Revising DragonWIP, Part 2: I Wrote A Lot Of Crap

I’m writing a series of posts on what I’ve learned through working on my DragonWIP. It’s not a revision guide, but more of a case study for those who find it helpful to know how other people work. Part 1, Draft 1 is here!

Draft The Second

So, I finished writing the initial draft in five weeks. It was mid-PitchWars (I didn’t enter but I was following along) and I had a lot of freelancing projects, so I took a two month break. It’s hard to see your work clearly if you’ve recently poured your soul into it.

After two months, I loaded the first draft onto my Kindle to read straight through. I planned to write a synopsis as I went, since I didn’t have one, and list all the character details for my six major characters.  I wanted both of these things in hand because I knew the plot was off, as I had pantsed the whole project, and I historically have been bad at writing deep characters, so I knew I’d have to start working on this element right away. So I opened a notebook, grabbed a pen and the Kindle, and read.

The book was incredibly awful.

I mean, I knew the ending made no sense and I would have to tweak pacing, but this was an entirely new level of bad. I’d written this half-baked dystopia that eventually, in a plot twist, got murdered by James Bond and a volcanic ash cloud.

It was not the story I set out to write.

So I finished reading (it hurt a lot). I made the synopsis. And once I read through the synopsis, getting that birds-eye view of what I had actually made, I started again from ground zero.

I made a new setting. I limited the scope of the conflict. I created an entirely different supporting cast. I wrote a different romance. I kept five of six main characters and the basic premise that dragons are real and they live in Iceland, but otherwise, I sat down for NaNoWriMo and wrote a new book.

When I restructured the story, I used a plot structure called Save the Cat, which is for screenplays and very useful for adventure stories. I didn’t stick to it religiously, but I knew my ending this time, as well as the major turning points. Basically, I outlined.

But even though I started a new Word document and kept just one scene, it still didn’t feel like drafting, because now I knew who my characters were, and wherever the outline faltered, I had a sense of what they were likely to do. So am I a reformed pantser? Eh, probably not. I found the plot structure really useful, but only because I’d begun to internalize the story’s core.

In summary: I ended Draft 1 with one story, and I ended Draft 2 with a completely different story based on the same premise and same six core characters.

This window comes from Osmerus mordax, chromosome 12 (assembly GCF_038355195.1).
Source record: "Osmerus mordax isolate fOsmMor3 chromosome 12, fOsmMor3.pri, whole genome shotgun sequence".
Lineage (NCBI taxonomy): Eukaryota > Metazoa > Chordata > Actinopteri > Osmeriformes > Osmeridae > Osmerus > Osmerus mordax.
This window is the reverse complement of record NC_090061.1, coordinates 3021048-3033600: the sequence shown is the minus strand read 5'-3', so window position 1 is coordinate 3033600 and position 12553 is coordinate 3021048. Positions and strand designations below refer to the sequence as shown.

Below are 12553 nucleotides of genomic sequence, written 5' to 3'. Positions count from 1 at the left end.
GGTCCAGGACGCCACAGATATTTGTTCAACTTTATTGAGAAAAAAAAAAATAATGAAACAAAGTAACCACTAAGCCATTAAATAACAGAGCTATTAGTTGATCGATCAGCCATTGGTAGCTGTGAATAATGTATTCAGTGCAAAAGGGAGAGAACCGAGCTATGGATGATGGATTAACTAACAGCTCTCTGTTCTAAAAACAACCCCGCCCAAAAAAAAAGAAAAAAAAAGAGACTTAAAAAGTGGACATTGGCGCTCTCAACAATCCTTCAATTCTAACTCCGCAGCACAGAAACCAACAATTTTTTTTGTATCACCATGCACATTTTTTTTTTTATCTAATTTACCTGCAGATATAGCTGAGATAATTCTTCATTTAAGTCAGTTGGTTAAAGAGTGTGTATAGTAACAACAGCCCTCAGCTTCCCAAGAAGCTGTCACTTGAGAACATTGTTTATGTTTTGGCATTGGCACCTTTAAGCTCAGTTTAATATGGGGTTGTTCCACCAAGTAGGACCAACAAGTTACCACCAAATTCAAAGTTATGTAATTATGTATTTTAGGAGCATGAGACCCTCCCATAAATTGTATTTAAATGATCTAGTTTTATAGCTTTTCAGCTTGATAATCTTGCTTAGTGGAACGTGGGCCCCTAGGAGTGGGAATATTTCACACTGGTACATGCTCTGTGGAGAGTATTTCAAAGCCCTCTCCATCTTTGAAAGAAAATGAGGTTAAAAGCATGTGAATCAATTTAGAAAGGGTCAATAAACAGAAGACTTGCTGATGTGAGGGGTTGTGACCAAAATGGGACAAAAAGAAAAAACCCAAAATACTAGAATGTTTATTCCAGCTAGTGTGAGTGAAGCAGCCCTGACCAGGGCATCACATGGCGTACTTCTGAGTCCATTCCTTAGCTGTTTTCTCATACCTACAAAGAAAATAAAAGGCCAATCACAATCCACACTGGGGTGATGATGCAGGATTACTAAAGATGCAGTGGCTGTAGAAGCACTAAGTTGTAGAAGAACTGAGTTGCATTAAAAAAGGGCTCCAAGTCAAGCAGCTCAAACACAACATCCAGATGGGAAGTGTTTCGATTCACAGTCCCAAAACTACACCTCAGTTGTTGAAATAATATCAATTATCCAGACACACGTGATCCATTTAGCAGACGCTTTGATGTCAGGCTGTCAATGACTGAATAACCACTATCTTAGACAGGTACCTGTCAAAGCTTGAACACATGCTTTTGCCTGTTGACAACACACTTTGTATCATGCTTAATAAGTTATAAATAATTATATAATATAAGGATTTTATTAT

150,000 words down. ???,??? words to go.


  1. Starting a revision with a synopsis is a good move. That initial readthrough/synopsis write was the most useful thing I’ve ever done. I think the worst thing about revision is that initial paralysis. How are you supposed to tackle this vast, wordy, inky disaster? Answer: you don’t. You pick out the bones, arrange them into a summary of the story, and work from that. It forces you to focus on the big things that really matter: plot, character, worldbuilding. You can’t tinker with scenes or sentences because you aren’t looking at them. And that’s good. If you tinkered with sentences from a first draft, you’d likely be wasting your time. That’s why using a Kindle or printout for that first read is a really good idea–you literally cannot fix it, so there’s nothing to do but read.
  2. If you can’t stand outlines, try using them after you write. I often discover the real story as I’m going, so outlines aren’t always helpful. I just throw them out halfway through and feel guilty for all the wasted work. But reverse-mapping the draft onto an outline (Save the Cat) was so helpful for organizing my mess into a story. It didn’t fix my pacing–in fact, I think using Save the Cat made me pace too quickly, since I left out all the quiet beats. But it did help me identify and lock down those crucial turning points on which the rest of the story can be built.
  3. There’s such a thing as a zero draft. In retrospect, my first draft is what many writers refer to as a zero draft, or exploratory draft. It’s an extended word vomit, a riff on a theme. Or, if you’re a compulsive underwriter, it may be a bulky outline with [XXX] or [INSERT FIGHT SCENE HERE] littered throughout. There’s a story somewhere, but you’re just some person standing in a lumberyard, nailing boards to other boards to see how they look. You probably won’t come out with a coherent Thing. You know what? That’s OKAY. If it gets you excited about the project, it gets you momentum, and that’s all you need. It’s a purely creative process, and that’s kinda great.

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